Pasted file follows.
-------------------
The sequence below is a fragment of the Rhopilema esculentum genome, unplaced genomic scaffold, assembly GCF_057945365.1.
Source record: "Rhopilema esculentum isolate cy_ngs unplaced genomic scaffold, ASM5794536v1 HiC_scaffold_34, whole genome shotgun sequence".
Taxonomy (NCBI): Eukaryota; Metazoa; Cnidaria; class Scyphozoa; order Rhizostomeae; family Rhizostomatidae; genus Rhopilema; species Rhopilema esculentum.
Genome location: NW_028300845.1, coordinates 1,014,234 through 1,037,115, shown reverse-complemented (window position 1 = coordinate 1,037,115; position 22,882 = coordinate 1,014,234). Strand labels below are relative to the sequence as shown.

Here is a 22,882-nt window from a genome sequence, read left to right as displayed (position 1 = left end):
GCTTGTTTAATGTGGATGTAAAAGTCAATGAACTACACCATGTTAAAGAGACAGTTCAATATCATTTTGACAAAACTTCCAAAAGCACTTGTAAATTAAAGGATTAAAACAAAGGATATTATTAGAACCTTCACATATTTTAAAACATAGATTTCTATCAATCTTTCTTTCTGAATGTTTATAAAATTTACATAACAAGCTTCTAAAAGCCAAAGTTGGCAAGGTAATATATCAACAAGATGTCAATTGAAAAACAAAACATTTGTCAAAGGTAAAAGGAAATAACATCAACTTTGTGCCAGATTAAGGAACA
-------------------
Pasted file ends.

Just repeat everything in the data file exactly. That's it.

The sequence below is a fragment of the Rhopilema esculentum genome, unplaced genomic scaffold, assembly GCF_057945365.1.
Source record: "Rhopilema esculentum isolate cy_ngs unplaced genomic scaffold, ASM5794536v1 HiC_scaffold_34, whole genome shotgun sequence".
Taxonomy (NCBI): Eukaryota; Metazoa; Cnidaria; class Scyphozoa; order Rhizostomeae; family Rhizostomatidae; genus Rhopilema; species Rhopilema esculentum.
Genome location: NW_028300845.1, coordinates 1,014,234 through 1,037,115, shown reverse-complemented (window position 1 = coordinate 1,037,115; position 22,882 = coordinate 1,014,234). Strand labels below are relative to the sequence as shown.

Here is a 22,882-nt window from a genome sequence, read left to right as displayed (position 1 = left end):
GCTTGTTTAATGTGGATGTAAAAGTCAATGAACTACACCATGTTAAAGAGACAGTTCAATATCATTTTGACAAAACTTCCAAAAGCACTTGTAAATTAAAGGATTAAAACAAAGGATATTATTAGAACCTTCACATATTTTAAAACATAGATTTCTATCAATCTTTCTTTCTGAATGTTTATAAAATTTACATAACAAGCTTCTAAAAGCCAAAGTTGGCAAGGTAATATATCAACAAGATGTCAATTGAAAAACAAAACATTTGTCAAAGGTAAAAGGAAATAACATCAACTTTGTGCCAGATTAAGGAACA